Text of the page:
Nearly one million voters have applied for a mail-in ballot for the June 2 primary election, Governor Tom Wolf and Pennsylvania Secretary of State Kathy Boockvar announced today in an update on how the state is preparing for the election.
“We are in an unprecedented time and are facing a major public health crisis in a presidential election year,” said Governor Wolf. “I want Pennsylvanians to know that they have options for how to cast their ballots, including both voting by mail and voting in person. Voting is the cornerstone of our democracy, and Pennsylvanians can still cast their ballots while keeping themselves safe and healthy.”
Mail-in ballots are new to Pennsylvania because of Act 77 of 2019, which Governor Wolf signed last year as part of the state’s most sweeping election law improvements in 80 years. The law created the option of mail-in ballots with no excuse needed, along with later deadlines for voter registration and for returning mail-in and absentee ballots.
“Our priority is to ensure the integrity of our elections while also keeping Pennsylvania voters safe,” Secretary of State Kathy Boockvar said. “Voting by mail-in ballot is a secure way to vote from the comfort of your own home and to make sure that your voice is heard on election day.”
The Department of State has seen a significant increase in mail ballot application requests since the onset of COVID-19 in Pennsylvania. To date, 948,831 applications have been submitted for mail-in and absentee ballots.
Due to the COVID-19 crisis, in March the Pennsylvania General Assembly passed, and Governor Wolf signed Act 12 of 2020, which rescheduled the primary election and made additional changes in the process for voters as well as county election officials.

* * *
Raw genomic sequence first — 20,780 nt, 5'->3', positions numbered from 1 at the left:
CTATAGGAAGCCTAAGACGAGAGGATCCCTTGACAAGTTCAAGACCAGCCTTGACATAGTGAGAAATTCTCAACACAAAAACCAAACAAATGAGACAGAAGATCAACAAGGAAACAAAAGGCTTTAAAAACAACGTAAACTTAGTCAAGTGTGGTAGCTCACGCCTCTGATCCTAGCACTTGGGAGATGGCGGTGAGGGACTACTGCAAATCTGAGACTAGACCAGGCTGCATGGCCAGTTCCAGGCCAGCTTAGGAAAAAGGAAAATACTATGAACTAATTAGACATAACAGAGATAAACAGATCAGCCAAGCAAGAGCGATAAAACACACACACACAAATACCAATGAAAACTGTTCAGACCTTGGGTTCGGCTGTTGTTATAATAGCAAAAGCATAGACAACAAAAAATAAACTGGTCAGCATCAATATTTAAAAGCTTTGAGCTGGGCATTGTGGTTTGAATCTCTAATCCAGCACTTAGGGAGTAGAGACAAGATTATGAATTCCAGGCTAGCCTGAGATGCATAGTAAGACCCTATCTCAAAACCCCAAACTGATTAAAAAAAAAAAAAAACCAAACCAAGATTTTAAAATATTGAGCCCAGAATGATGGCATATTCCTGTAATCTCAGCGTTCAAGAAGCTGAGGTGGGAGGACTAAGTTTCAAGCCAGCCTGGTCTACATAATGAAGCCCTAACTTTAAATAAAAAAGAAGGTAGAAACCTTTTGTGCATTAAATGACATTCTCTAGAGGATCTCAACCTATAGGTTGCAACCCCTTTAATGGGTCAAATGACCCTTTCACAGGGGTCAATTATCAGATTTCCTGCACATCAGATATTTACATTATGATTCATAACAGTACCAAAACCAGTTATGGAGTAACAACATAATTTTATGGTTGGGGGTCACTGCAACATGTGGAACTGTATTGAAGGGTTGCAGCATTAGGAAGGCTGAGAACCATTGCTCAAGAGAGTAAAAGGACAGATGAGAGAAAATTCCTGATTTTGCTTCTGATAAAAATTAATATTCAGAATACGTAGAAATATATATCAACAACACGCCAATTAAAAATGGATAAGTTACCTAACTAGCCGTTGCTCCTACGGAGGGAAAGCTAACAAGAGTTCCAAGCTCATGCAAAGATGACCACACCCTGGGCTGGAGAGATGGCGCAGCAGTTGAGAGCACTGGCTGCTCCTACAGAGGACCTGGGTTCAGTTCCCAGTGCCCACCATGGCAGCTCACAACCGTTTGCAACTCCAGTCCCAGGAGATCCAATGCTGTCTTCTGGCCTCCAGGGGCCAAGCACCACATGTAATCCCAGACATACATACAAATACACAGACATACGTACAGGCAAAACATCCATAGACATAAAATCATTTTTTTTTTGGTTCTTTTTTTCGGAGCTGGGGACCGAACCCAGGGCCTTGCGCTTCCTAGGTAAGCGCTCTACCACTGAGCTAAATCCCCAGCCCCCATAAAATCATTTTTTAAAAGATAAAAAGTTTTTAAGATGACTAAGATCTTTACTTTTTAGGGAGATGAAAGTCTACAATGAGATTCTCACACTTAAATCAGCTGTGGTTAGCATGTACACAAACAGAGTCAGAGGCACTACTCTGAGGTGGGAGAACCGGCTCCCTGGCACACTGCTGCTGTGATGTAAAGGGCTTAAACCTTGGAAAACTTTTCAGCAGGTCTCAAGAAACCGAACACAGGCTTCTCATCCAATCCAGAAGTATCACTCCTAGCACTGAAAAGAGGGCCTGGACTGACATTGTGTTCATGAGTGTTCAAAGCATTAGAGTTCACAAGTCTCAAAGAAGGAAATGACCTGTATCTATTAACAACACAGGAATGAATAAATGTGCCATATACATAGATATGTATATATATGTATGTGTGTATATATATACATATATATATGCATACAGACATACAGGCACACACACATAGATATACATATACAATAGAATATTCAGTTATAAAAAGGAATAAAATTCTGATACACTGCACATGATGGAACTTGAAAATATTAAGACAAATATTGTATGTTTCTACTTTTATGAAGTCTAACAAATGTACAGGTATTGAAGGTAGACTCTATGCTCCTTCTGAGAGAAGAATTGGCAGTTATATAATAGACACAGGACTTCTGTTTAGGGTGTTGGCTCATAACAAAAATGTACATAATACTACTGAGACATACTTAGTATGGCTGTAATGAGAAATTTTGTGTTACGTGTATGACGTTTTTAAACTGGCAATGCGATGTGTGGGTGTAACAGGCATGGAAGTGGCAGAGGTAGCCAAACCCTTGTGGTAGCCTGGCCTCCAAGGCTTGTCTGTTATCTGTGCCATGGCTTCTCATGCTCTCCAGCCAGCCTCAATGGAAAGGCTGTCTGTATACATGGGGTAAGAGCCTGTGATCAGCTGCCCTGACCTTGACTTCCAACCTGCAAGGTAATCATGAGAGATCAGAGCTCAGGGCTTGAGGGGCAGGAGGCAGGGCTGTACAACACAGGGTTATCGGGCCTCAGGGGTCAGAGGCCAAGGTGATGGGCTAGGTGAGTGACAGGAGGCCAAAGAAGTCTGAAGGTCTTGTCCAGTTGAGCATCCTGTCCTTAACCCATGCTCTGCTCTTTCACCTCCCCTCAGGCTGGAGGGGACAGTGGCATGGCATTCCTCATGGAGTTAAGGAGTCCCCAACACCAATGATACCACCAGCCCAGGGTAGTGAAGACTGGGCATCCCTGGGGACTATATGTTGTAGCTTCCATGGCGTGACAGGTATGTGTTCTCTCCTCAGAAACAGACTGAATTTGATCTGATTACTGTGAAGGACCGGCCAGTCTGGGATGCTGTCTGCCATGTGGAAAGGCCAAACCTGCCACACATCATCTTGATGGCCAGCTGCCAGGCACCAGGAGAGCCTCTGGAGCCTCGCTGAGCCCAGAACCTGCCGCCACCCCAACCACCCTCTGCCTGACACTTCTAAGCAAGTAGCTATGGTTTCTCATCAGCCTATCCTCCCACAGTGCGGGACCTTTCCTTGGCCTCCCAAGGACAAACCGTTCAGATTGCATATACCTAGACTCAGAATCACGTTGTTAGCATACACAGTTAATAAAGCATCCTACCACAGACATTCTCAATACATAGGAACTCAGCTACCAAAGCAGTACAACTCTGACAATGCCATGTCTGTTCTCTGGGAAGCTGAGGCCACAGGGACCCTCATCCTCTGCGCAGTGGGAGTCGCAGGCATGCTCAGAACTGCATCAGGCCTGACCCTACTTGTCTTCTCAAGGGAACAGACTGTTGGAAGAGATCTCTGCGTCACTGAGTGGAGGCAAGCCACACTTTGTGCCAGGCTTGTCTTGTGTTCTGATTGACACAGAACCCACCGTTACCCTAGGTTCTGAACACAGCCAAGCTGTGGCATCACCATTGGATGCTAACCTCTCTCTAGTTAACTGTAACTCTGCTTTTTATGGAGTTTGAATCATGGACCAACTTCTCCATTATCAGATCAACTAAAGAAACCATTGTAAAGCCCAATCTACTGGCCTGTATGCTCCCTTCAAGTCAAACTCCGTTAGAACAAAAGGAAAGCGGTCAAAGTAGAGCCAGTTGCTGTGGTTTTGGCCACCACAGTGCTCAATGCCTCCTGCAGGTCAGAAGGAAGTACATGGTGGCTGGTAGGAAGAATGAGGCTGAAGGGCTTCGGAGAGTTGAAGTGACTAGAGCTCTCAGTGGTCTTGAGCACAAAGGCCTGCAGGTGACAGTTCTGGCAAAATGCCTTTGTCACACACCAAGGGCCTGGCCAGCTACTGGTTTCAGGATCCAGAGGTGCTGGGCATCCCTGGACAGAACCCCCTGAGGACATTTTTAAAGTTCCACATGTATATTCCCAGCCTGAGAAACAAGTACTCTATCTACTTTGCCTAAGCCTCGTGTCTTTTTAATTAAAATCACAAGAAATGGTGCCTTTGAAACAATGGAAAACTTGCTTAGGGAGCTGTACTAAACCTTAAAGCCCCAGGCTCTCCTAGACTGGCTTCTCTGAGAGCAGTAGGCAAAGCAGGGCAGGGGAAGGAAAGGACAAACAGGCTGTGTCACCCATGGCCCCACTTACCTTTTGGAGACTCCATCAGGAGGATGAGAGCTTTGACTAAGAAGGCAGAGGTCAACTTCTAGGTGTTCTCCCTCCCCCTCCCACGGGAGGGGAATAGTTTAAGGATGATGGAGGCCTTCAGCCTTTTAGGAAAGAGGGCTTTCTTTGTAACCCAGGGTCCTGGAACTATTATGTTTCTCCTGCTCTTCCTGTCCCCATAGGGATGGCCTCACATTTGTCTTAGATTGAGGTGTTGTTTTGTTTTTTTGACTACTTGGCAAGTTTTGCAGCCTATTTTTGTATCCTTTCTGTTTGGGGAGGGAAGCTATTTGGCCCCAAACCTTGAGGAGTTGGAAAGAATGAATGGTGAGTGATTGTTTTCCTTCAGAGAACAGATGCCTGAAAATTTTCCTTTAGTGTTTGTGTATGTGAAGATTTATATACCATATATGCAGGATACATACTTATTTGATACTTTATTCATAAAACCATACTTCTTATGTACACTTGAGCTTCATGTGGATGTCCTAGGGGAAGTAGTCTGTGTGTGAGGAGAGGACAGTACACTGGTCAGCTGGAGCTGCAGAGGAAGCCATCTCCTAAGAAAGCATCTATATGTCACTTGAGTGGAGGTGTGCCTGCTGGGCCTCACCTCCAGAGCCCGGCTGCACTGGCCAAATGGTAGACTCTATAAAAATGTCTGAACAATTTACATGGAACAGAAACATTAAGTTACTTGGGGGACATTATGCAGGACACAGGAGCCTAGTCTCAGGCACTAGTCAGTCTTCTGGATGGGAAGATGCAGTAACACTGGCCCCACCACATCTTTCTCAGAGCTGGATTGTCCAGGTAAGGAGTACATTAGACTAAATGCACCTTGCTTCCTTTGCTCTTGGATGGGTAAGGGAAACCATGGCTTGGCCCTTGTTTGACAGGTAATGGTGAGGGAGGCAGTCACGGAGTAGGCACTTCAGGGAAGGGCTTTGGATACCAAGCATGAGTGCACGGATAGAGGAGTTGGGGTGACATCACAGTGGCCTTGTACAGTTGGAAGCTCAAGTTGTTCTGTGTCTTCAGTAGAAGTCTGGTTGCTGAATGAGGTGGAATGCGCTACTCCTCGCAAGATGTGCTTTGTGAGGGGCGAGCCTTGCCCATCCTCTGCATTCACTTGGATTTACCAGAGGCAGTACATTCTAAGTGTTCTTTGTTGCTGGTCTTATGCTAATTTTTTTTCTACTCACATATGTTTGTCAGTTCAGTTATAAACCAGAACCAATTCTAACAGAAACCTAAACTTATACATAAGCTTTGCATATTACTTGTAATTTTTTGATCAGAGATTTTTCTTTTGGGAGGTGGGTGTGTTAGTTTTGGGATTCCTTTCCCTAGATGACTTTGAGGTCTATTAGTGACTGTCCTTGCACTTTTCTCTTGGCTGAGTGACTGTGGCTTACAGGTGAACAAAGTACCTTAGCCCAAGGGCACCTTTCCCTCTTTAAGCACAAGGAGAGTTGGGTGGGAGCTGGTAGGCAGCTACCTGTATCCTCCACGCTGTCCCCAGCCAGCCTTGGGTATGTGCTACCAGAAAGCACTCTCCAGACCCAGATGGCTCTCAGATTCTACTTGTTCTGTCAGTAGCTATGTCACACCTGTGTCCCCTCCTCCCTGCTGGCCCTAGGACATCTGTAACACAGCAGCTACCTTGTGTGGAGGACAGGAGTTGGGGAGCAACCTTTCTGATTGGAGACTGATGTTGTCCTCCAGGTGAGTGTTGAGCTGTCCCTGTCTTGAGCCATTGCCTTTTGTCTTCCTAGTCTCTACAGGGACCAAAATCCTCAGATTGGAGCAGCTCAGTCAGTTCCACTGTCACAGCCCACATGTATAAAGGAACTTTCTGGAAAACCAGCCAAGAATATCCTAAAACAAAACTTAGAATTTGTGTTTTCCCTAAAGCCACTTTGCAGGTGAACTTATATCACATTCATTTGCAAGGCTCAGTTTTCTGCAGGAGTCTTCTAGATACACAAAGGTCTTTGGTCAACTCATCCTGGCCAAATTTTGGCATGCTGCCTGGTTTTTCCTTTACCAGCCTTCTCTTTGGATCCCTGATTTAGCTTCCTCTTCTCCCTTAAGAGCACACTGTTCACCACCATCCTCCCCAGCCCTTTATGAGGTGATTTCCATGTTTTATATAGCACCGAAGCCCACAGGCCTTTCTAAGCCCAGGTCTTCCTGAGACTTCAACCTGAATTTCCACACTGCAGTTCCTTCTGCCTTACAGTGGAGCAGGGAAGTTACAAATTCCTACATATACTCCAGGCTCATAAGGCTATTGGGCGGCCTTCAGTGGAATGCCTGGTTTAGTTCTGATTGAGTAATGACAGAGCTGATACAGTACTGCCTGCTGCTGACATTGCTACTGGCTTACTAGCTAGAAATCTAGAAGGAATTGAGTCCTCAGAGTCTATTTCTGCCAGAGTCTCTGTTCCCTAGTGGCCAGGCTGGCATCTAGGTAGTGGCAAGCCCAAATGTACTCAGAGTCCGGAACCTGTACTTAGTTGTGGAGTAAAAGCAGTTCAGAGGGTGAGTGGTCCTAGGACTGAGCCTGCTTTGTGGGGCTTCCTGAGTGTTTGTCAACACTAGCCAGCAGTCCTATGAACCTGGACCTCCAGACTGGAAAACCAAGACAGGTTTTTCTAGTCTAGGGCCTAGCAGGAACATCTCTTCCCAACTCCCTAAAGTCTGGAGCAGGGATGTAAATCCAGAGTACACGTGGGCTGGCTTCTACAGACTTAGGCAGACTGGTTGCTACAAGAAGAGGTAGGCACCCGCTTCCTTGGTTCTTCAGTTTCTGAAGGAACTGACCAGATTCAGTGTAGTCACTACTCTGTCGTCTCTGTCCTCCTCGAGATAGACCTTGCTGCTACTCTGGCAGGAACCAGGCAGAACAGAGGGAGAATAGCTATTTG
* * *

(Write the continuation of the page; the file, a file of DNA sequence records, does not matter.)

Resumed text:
Registered voters have until 5:00 PM, May 26 to apply for a mail-in or absentee ballot and until 8:00 PM on election day to return their voted ballot. Voters who applied for a ballot before the change of election date do not need to apply again, but voters whose address has changed should contact their county election office.
Act 12 also allows counties to temporarily consolidate polling places more easily as they work to relocate voting sites, including those in locations such as senior centers. The Department of State is working with counties as they develop their consolidation plans to ensure that convenient, accessible locations will remain, and the public is informed where locations will change.
To assist counties during this extraordinary time, the Wolf Administration will provide counties with federal funds from the recent CARES Act and from a prior appropriation on election security and technology. Counties will be able to use this funding to send informational mailings to voters, purchase equipment and protective supplies, promote and facilitate mail-in voting, increase needed staffing, and take other actions to improve election administration and voting safety and security.
Additionally, the Department of State is procuring precinct infection-protection kits so poll workers can maintain a safe voting environment at polling locations on June 2. These kits will include masks, gloves, hand sanitizer, floor-marking tape and other sanitizing supplies and will be provided to the counties at no cost.
The Department of State has launched an awareness campaign, including sending 4.2 million postcards to primary voters to inform them about the new primary election date and how to apply for a mail-in ballot. The department is also working closely with counties to ensure that voters, poll workers, and election officials have the resources they need to be ready for election day.